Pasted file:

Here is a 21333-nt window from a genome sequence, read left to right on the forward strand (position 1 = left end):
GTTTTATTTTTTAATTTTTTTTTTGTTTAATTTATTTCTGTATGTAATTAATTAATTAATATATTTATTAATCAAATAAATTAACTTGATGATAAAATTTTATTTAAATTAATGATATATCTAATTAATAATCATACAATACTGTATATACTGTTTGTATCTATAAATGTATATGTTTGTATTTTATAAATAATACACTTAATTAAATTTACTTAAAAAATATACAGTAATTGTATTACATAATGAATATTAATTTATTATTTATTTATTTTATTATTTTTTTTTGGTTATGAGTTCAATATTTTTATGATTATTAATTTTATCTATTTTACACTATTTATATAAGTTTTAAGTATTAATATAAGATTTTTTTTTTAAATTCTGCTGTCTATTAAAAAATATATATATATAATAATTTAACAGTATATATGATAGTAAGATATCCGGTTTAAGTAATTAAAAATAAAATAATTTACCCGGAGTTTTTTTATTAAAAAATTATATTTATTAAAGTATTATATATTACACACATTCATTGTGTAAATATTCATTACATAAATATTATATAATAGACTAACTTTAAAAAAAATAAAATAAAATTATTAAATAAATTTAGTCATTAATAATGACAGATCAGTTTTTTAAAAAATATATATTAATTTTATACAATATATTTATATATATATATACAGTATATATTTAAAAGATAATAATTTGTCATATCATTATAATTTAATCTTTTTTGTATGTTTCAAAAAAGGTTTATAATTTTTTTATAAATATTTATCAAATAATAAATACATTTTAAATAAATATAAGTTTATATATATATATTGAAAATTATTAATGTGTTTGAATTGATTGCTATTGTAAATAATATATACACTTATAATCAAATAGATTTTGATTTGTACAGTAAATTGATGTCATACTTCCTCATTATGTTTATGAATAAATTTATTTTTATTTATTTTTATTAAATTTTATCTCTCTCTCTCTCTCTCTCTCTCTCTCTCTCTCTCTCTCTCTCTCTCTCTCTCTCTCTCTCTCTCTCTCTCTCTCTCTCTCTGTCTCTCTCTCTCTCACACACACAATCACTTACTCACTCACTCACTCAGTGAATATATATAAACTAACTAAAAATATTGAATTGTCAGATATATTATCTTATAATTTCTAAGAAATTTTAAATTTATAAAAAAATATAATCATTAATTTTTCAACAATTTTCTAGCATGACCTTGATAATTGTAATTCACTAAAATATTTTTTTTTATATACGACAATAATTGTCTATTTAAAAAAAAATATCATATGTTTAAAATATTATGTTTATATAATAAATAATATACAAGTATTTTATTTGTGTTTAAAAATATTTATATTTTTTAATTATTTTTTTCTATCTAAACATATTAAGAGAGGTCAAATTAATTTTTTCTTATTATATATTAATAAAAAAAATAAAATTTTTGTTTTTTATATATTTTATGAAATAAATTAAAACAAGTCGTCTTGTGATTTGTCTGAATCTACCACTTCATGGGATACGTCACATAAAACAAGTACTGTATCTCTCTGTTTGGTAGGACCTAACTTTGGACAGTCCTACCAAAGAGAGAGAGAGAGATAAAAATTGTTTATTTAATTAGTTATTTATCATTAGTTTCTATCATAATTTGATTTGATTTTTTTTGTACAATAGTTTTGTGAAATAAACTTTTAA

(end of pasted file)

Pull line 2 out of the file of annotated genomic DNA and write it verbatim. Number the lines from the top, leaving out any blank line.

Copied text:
GTTTTATTTTTTAATTTTTTTTTTGTTTAATTTATTTCTGTATGTAATTAATTAATTAATATATTTATTAATCAAATAAATTAACTTGATGATAAAATTTTATTTAAATTAATGATATATCTAATTAATAATCATACAATACTGTATATACTGTTTGTATCTATAAATGTATATGTTTGTATTTTATAAATAATACACTTAATTAAATTTACTTAAAAAATATACAGTAATTGTATTACATAATGAATATTAATTTATTATTTATTTATTTTATTATTTTTTTTTGGTTATGAGTTCAATATTTTTATGATTATTAATTTTATCTATTTTACACTATTTATATAAGTTTTAAGTATTAATATAAGATTTTTTTTTTAAATTCTGCTGTCTATTAAAAAATATATATATATAATAATTTAACAGTATATATGATAGTAAGATATCCGGTTTAAGTAATTAAAAATAAAATAATTTACCCGGAGTTTTTTTATTAAAAAATTATATTTATTAAAGTATTATATATTACACACATTCATTGTGTAAATATTCATTACATAAATATTATATAATAGACTAACTTTAAAAAAAATAAAATAAAATTATTAAATAAATTTAGTCATTAATAATGACAGATCAGTTTTTTAAAAAATATATATTAATTTTATACAATATATTTATATATATATATACAGTATATATTTAAAAGATAATAATTTGTCATATCATTATAATTTAATCTTTTTTGTATGTTTCAAAAAAGGTTTATAATTTTTTTATAAATATTTATCAAATAATAAATACATTTTAAATAAATATAAGTTTATATATATATATTGAAAATTATTAATGTGTTTGAATTGATTGCTATTGTAAATAATATATACACTTATAATCAAATAGATTTTGATTTGTACAGTAAATTGATGTCATACTTCCTCATTATGTTTATGAATAAATTTATTTTTATTTATTTTTATTAAATTTTATCTCTCTCTCTCTCTCTCTCTCTCTCTCTCTCTCTCTCTCTCTCTCTCTCTCTCTCTCTCTCTCTCTCTCTCTCTCTCTCTCTGTCTCTCTCTCTCTCACACACACAATCACTTACTCACTCACTCACTCAGTGAATATATATAAACTAACTAAAAATATTGAATTGTCAGATATATTATCTTATAATTTCTAAGAAATTTTAAATTTATAAAAAAATATAATCATTAATTTTTCAACAATTTTCTAGCATGACCTTGATAATTGTAATTCACTAAAATATTTTTTTTTATATACGACAATAATTGTCTATTTAAAAAAAAATATCATATGTTTAAAATATTATGTTTATATAATAAATAATATACAAGTATTTTATTTGTGTTTAAAAATATTTATATTTTTTAATTATTTTTTTCTATCTAAACATATTAAGAGAGGTCAAATTAATTTTTTCTTATTATATATTAATAAAAAAAATAAAATTTTTGTTTTTTATATATTTTATGAAATAAATTAAAACAAGTCGTCTTGTGATTTGTCTGAATCTACCACTTCATGGGATACGTCACATAAAACAAGTACTGTATCTCTCTGTTTGGTAGGACCTAACTTTGGACAGTCCTACCAAAGAGAGAGAGAGAGATAAAAATTGTTTATTTAATTAGTTATTTATCATTAGTTTCTATCATAATTTGATTTGATTTTTTTTGTACAATAGTTTTGTGAAATAAACTTTTAA